What is Prescribed Burning?
This information is provided by the Nebraska Department of Environment and Energy to assist the public and regulated community.
Form #: 18-004 Other Revised: 12/18/23

What is Prescribed Burning?

Prescribed burning is the intentional burning of a specific plot of land for the purposes of managing or restoring vegetation. The use of prescribed fires appears to be increasing throughout the Midwest and within Nebraska. Although prescribed fires do not completely duplicate natural wildfires, they do accomplish many of the same results:
· destruction of invasive species such as red cedar and locust trees,
· increasing species diversity with respect to native long- and mixed-grass prairie species,
· release of nutrients back into the soil to promote growth of prairie grasses and forbs, and
· reduction of hazardous fuel loads and uncontrolled wildfire risk.

The map below shows the original range of prairies in the central plains, including the Flint Hills region in Kansas and Oklahoma. The remaining tallgrass prairies in the Flint Hills comprise approximately 4% of the 170 million acres once covered by tallgrass prairie. It is primarily in this region where concentrated annual prescribed burning occurs.

Prescribed burning is also used in forested areas to reduce fuel loads, including areas in Nebraska such as state parks and recreation areas and the Halsey National Forest.

Why Do Prescribed Burns Occur Every Spring?

As KDHE explains in its news release*, large areas of the Flint Hills rangeland are burned. These burns help preserve the tallgrass prairie, control invasive species such as Eastern Redcedar and Sumac, and provide better forage for cattle. Prescribed burning minimizes risk of wildfires and is effective in managing rangeland resources.

An informational video is available at the Kansas Flint Hills Smoke Management webpage:
http://www.ksfire.org/ *
Additional Resources and Links
Below are several resources related to Prescribed Burn issues. They include:

Novel Air Measurement Technology Supports Smoke Management Practices for Prescribed Burns*, by the U.S. EPA

More Information About Flint Hills

For more information about burning in the Flint Hills, the Flint Hills Smoke Management Plan, and access to their smoke modeling tool, visit:

www.ksfire.org *

To view smoke impact forecasts, including for southeast Nebraska, visit:

http://ksfire.sonomatechdata.com/view/summary/ *

Act Now or Pay Later – from the University of Nebraska. The article evaluates the cost of reactive versus proactive Eastern Redcedar Management.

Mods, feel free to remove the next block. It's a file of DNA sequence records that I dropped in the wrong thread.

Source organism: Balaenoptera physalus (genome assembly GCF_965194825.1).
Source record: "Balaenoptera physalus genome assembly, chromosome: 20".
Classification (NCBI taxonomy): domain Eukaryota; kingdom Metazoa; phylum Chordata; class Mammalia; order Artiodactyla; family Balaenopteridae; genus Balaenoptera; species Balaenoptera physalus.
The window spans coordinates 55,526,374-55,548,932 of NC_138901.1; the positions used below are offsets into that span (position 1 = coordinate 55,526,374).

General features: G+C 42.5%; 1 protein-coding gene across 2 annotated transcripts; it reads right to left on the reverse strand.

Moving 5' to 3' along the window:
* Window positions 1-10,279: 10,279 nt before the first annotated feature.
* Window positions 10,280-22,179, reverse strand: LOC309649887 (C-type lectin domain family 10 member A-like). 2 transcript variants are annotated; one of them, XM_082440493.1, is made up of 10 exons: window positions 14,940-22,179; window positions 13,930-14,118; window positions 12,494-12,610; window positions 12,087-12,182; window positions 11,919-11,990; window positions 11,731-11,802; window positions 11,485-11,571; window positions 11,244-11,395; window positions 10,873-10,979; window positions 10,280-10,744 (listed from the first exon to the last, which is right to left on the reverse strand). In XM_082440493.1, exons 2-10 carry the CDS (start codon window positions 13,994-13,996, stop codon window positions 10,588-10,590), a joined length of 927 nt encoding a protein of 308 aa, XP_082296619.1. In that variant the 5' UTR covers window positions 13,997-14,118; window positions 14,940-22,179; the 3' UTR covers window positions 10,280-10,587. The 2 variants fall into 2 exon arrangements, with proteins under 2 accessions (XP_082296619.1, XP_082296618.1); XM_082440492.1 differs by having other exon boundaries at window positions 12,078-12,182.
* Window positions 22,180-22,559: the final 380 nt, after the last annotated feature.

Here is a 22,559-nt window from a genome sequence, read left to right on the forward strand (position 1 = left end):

Wildland Fires and Reducing Smoke Exposure -- This document was created in collaboration with the Large-scale Rangeland Conservation Lab in the University of Nebraska’s Department of Agronomy and Horticulture and includes information from the U.S. EPA and the Agency for Toxic Substances and Disease Registry (See PDF above.)

Eastern Redcedar Threatens School Funding – from the University of Nebraska – Lincoln.
The 2023 Prescribed Burn Season
It is likely that Nebraska air quality will be impacted by prescribed fires in 2023. Extensive use of prescribed burning in the Flint Hills has impacted Nebraska air quality in the past. Moreover, increased use of prescribed burning in areas outside the Flint Hills region can impact air quality in the state as well. These smoke impacts on Nebraska occur most often during the month of April; in contrast, impacts from wildfire smoke can occur at almost any time of year.

How can I evaluate the impact of smoke in the air?
· Check the AQI – current conditions and the forecast are available on EPA’s AirNow website (www.airnow.gov). For data from Nebraska monitors and sensors, please visit https://fire.airnow.gov/ - click on the individual monitor or sensor to open the data window and scroll for data and info. Please note that data from past smoke incidents indicate that the AirNow forecasts lack some accuracy in relating current air quality conditions to the 24-hour average conditions.
· Check local health agency and NDEE webpages and social media for updates.
· Use your senses. Is the air hazy? Does it smell smoky? Elevated concentrations of PM2.5 produce a visible haze that may indicate smoke impact before you smell the odor of smoke.
· Past incidents tend to follow a similar pattern:
· Prescribed burning – smoke tends to accumulate in the late afternoon or evening hours, is most noticeable in the early morning hours, and then dissipates in mid-late morning as temperatures increase.
· Wildfires – smoke may accumulate at any time of the day, and can be persistent and linger, sometimes over a period of days.
· Plan activities accordingly to avoid periods of highest PM2.5 and smoke impacts using the AQI table as a guide.

While burning in the Flint Hills is often referred to as adversely impacting air quality in southeast Nebraska, it is important to recognize that air quality is occasionally impacted by wildfires from as far away as northern Canada and the west coast.

NDEE is committed to working with other states and sources of smoke to minimize and, if possible, eliminate adverse impacts. Comments, suggestions and questions regarding air quality issues and agency activities are welcomed. For more information, contact NDEE at (402) 471-2186, or toll free at 1-877-253-2603; e-mail –